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If you need to know about the Financial Industry Regulatory Authority (FINRA) Series 7 exam, you are definitely in the right place.

In this article, we cover all the critical information candidates should know about this exam, a continuation on from the Securities Industry Essentials (SIE) exam.

FINRA Series 7 is a natural progression from that and in studying it thoroughly, we look at the following:

Employment opportunities for those qualified with a Series 7 license
A full rundown of the exam format so you know just what to expect
Exam pass rates and options for those who don’t pass on their first attempt
A comprehensive FAQ section with the answers to popular questions about the exam

So read on to get the low down on the Series 7, a popular choice amongst financial professionals. 

The Series 7 Exam Rundown

While there are many aspects to the Series 7 licensing exam, to begin, let’s start by looking at a general rundown.

Commonly known as the General Securities Representative Exam (GS), it’s one of the paths to becoming an entry-level registered representative.

That’s once they’ve passed their co-requisite Securities Industry Essentials (SIE) exam, of course. 

But just like the other Series exams offered by FINRA, it’s all about testing the overall competency of each candidate as a general securities representative. 

If you pass the exam, your securities license then allows you to sell securities products such as:

  • Corporate and municipal securities
  • Investment company products
  • Government securities
  • Variable annuities
  • Direct participation programs
  • Variable contracts
  • Money market funds
  • Mutual funds
  • Stocks and bonds
  • Hedge funds

These are the kinds of investment products offered by stockbrokers, amongst others.

If you wish to operate as a stockbroker, you need to secure your Series 7 licensing first. 

This license does not allow for the following types of securities:

  • Commodities futures
  • Life insurance

I’ve mentioned that the SIE exam is a pre-requisite to securing your Series 7 license.

While individual candidates can sit for that exam, that’s not the case with the Series 7 test. 

Sponsorship is essential for all candidates, either by a self-regulatory organization (SRO) or a FINRA-member firm.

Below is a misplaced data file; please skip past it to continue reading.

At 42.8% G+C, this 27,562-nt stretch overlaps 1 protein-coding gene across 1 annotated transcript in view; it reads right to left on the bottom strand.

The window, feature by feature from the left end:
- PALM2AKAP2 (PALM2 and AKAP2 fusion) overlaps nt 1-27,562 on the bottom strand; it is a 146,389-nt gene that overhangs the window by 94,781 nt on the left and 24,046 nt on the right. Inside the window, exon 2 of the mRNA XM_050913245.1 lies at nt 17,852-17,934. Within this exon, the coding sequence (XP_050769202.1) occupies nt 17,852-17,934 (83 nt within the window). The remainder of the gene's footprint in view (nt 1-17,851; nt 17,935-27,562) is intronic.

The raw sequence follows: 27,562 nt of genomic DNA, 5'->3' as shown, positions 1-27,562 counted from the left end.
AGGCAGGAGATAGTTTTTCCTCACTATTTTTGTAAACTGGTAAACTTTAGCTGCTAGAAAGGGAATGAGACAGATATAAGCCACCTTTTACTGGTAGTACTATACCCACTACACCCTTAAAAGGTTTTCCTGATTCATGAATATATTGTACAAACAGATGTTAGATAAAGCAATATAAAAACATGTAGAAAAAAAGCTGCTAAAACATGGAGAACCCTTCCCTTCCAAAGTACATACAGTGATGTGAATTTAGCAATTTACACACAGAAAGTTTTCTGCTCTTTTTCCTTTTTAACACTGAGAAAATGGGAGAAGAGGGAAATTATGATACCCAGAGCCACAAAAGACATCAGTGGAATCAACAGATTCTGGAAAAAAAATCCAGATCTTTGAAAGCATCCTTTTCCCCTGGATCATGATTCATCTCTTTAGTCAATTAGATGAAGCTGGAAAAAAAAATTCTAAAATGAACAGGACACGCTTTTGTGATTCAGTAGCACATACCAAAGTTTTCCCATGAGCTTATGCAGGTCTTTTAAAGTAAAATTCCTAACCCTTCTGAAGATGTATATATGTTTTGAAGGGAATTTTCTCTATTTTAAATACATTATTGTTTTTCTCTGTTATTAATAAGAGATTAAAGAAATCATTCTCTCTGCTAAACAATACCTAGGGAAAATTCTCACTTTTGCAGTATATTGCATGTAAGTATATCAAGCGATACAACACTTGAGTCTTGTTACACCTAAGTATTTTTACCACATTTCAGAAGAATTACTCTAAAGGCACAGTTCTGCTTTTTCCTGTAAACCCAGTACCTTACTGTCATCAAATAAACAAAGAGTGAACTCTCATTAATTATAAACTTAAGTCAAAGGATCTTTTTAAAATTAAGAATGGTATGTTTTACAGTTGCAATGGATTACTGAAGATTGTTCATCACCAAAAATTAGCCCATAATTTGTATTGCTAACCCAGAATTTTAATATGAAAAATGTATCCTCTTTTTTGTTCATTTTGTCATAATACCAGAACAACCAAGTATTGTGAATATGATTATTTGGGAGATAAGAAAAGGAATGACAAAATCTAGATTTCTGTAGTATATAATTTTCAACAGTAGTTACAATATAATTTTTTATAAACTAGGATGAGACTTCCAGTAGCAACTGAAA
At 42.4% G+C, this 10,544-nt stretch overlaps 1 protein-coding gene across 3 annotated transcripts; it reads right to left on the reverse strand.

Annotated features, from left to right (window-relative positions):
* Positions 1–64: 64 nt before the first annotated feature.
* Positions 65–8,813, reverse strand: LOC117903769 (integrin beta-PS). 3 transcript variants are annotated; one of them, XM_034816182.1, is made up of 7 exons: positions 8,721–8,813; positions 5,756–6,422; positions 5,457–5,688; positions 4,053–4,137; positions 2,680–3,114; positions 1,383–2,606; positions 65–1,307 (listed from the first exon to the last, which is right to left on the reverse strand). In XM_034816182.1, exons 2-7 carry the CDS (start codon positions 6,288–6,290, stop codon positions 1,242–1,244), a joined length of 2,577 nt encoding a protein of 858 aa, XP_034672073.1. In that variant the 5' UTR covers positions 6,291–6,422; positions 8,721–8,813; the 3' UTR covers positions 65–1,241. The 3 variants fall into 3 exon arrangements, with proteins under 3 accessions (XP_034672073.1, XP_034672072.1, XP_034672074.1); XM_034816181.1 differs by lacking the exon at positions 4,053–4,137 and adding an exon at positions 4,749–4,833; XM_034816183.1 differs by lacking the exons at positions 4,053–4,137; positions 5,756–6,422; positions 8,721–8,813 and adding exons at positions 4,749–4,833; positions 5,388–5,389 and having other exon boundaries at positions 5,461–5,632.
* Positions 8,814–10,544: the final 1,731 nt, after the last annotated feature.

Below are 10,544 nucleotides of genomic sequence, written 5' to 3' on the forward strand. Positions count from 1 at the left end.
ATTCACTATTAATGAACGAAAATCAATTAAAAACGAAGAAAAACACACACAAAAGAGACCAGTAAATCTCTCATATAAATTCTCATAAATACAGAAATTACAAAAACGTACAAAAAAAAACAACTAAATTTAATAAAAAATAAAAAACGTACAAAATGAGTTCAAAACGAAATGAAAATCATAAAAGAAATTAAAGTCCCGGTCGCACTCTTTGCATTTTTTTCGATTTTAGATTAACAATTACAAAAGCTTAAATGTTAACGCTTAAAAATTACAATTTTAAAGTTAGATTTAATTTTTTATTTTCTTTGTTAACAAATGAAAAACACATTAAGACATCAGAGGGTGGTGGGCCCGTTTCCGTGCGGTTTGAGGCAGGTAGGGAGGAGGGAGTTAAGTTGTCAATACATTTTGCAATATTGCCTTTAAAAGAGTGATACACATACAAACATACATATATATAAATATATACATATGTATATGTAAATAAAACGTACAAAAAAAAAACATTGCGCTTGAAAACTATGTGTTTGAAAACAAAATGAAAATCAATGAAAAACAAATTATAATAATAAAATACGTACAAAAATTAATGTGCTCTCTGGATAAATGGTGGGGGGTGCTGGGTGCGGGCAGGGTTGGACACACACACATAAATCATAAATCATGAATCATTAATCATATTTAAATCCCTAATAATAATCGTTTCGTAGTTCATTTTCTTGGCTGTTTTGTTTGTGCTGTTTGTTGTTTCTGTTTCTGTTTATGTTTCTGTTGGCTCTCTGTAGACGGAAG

Those broker-dealer candidates sponsored by a FINRA-member firm will also need a Uniform Application for Securities Industry Registration form, also known as a Form U4.

What employment options are there for someone who has taken the Series 7 exam?

There are numerous areas in which a candidate that has passed their Series 7 exam can operate.

Registered representatives can operate at brokerage firms that market and sell investments as we’ve already listed above. 

You are probably wondering what type of businesses they work for?

Well, most will be found in broker-dealers or investment firms for the most part or any other finance company that sells those kinds of products.  

How does the Series 7 top-off exam differ?

If you are starting out in the securities business and looking to complete a Series 7 licensing, you might be a little confused.

That’s because you’ve no doubt seen that there is not only a Series 7 exam but a top-off one as well.

So what’s that all about?

Well, FINRA wants to ensure that everybody working in the securities industry is licensed.

The top-off exam is aimed at those who may have started in the industry before any of these exams existed. 

It allows those already working in the industry and who don’t have a particular license, to obtain one.

Format Of The Series 7 exam

Four major functions form part of the Series 7 coursework and exam.

These are:

  • Function 1 description: Seeks Business for the Broker-Dealer from Customers and Potential Customers 
  • Function 2 description: Opens Accounts after Obtaining and Evaluating Customers’ Financial Profile and Investment Objectives 
  • Function 3 description: Provides Customers with Information About Investments, Makes Recommendations, Transfers Assets and Maintains Appropriate Records 
  • Function 4 description: Obtains and Verifies Customers’ Purchase and Sales Instructions and Agreements; Processes, Completes, and Confirms Transactions 

Question allocations within each function